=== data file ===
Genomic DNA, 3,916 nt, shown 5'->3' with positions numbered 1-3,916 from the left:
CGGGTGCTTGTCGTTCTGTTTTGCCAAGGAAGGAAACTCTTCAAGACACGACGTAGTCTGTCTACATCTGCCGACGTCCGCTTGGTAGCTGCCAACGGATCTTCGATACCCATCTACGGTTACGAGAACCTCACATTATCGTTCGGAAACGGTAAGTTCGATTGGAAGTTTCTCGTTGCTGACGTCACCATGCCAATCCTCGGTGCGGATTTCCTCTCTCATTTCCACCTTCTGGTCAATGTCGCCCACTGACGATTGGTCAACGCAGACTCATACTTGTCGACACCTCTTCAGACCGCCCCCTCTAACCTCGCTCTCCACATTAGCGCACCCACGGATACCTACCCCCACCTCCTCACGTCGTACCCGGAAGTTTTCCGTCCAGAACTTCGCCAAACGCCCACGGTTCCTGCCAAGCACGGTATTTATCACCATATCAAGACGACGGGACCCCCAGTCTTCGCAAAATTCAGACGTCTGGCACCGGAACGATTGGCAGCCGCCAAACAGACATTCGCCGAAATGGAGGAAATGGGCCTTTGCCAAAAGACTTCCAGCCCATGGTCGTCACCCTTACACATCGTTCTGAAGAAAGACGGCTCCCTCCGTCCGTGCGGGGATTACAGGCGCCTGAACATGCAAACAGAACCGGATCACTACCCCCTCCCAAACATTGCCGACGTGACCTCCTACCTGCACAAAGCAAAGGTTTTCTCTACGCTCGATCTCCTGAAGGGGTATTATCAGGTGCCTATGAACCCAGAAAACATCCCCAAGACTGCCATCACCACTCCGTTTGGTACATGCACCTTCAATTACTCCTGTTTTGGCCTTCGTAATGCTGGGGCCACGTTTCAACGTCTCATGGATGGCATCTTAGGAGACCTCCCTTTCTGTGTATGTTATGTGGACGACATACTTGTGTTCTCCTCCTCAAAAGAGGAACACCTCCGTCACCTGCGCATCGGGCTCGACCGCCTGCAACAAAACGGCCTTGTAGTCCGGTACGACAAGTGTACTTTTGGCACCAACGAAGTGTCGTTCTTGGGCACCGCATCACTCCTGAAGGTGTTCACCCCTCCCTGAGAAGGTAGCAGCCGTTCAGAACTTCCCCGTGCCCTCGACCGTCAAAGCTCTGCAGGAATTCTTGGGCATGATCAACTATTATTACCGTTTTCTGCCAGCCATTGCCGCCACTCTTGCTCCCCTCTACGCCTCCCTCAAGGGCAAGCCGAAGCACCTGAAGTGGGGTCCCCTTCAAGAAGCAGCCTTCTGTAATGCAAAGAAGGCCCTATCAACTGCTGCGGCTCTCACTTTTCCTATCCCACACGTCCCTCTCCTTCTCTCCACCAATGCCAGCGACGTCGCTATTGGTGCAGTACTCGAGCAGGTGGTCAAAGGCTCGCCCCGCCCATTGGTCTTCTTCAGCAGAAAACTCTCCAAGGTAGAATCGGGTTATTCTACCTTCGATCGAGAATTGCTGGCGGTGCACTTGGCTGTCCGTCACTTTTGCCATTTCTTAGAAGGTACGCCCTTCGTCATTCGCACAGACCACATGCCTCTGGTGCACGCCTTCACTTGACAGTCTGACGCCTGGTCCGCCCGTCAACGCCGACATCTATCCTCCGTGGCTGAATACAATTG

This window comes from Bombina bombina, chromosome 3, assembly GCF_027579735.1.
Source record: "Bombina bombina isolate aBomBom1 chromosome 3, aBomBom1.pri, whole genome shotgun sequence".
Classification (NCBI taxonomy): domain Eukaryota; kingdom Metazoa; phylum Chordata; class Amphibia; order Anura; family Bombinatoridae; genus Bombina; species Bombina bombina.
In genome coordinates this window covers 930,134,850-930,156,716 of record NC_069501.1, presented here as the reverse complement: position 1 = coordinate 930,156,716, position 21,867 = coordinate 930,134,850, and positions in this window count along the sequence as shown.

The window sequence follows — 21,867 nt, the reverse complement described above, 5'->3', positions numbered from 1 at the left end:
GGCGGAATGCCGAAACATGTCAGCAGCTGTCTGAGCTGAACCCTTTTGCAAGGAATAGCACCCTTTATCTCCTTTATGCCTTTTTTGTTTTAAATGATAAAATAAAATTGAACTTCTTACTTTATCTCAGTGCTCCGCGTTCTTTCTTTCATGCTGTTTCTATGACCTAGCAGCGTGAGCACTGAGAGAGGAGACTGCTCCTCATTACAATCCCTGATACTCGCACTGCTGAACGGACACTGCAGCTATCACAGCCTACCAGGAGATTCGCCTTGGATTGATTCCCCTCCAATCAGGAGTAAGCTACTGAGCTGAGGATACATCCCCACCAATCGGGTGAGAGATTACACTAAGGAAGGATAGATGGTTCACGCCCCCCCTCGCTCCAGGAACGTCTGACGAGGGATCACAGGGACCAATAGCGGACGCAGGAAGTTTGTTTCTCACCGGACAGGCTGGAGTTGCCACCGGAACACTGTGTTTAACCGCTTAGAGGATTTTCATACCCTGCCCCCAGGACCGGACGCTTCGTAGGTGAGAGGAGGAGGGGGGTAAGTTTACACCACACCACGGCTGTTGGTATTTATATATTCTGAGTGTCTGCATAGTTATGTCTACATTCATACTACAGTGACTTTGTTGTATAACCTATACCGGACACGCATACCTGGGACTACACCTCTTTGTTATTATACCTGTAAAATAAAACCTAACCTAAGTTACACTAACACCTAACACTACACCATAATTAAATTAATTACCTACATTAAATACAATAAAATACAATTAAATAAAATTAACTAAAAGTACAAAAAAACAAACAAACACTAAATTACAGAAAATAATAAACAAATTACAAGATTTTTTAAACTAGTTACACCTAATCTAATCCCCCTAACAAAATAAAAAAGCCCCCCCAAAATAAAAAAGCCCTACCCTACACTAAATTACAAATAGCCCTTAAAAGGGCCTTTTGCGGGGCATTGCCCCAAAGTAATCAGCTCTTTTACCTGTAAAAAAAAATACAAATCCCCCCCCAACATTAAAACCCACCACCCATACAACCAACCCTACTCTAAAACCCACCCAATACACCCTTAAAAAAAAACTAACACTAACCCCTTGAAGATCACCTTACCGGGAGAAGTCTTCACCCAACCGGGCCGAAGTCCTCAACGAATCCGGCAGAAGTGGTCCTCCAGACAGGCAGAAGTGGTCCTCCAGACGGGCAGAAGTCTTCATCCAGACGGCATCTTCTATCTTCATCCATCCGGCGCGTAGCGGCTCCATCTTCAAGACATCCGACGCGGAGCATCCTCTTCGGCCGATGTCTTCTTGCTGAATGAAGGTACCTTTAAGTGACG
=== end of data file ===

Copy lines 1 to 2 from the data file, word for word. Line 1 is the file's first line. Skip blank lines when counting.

Genomic DNA, 3,916 nt, shown 5'->3' with positions numbered 1-3,916 from the left:
CGGGTGCTTGTCGTTCTGTTTTGCCAAGGAAGGAAACTCTTCAAGACACGACGTAGTCTGTCTACATCTGCCGACGTCCGCTTGGTAGCTGCCAACGGATCTTCGATACCCATCTACGGTTACGAGAACCTCACATTATCGTTCGGAAACGGTAAGTTCGATTGGAAGTTTCTCGTTGCTGACGTCACCATGCCAATCCTCGGTGCGGATTTCCTCTCTCATTTCCACCTTCTGGTCAATGTCGCCCACTGACGATTGGTCAACGCAGACTCATACTTGTCGACACCTCTTCAGACCGCCCCCTCTAACCTCGCTCTCCACATTAGCGCACCCACGGATACCTACCCCCACCTCCTCACGTCGTACCCGGAAGTTTTCCGTCCAGAACTTCGCCAAACGCCCACGGTTCCTGCCAAGCACGGTATTTATCACCATATCAAGACGACGGGACCCCCAGTCTTCGCAAAATTCAGACGTCTGGCACCGGAACGATTGGCAGCCGCCAAACAGACATTCGCCGAAATGGAGGAAATGGGCCTTTGCCAAAAGACTTCCAGCCCATGGTCGTCACCCTTACACATCGTTCTGAAGAAAGACGGCTCCCTCCGTCCGTGCGGGGATTACAGGCGCCTGAACATGCAAACAGAACCGGATCACTACCCCCTCCCAAACATTGCCGACGTGACCTCCTACCTGCACAAAGCAAAGGTTTTCTCTACGCTCGATCTCCTGAAGGGGTATTATCAGGTGCCTATGAACCCAGAAAACATCCCCAAGACTGCCATCACCACTCCGTTTGGTACATGCACCTTCAATTACTCCTGTTTTGGCCTTCGTAATGCTGGGGCCACGTTTCAACGTCTCATGGATGGCATCTTAGGAGACCTCCCTTTCTGTGTATGTTATGTGGACGACATACTTGTGTTCTCCTCCTCAAAAGAGGAACACCTCCGTCACCTGCGCATCGGGCTCGACCGCCTGCAACAAAACGGCCTTGTAGTCCGGTACGACAAGTGTACTTTTGGCACCAACGAAGTGTCGTTCTTGGGCACCGCATCACTCCTGAAGGTGTTCACCCCTCCCTGAGAAGGTAGCAGCCGTTCAGAACTTCCCCGTGCCCTCGACCGTCAAAGCTCTGCAGGAATTCTTGGGCATGATCAACTATTATTACCGTTTTCTGCCAGCCATTGCCGCCACTCTTGCTCCCCTCTACGCCTCCCTCAAGGGCAAGCCGAAGCACCTGAAGTGGGGTCCCCTTCAAGAAGCAGCCTTCTGTAATGCAAAGAAGGCCCTATCAACTGCTGCGGCTCTCACTTTTCCTATCCCACACGTCCCTCTCCTTCTCTCCACCAATGCCAGCGACGTCGCTATTGGTGCAGTACTCGAGCAGGTGGTCAAAGGCTCGCCCCGCCCATTGGTCTTCTTCAGCAGAAAACTCTCCAAGGTAGAATCGGGTTATTCTACCTTCGATCGAGAATTGCTGGCGGTGCACTTGGCTGTCCGTCACTTTTGCCATTTCTTAGAAGGTACGCCCTTCGTCATTCGCACAGACCACATGCCTCTGGTGCACGCCTTCACTTGACAGTCTGACGCCTGGTCCGCCCGTCAACGCCGACATCTATCCTCCGTGGCTGAATACAATTG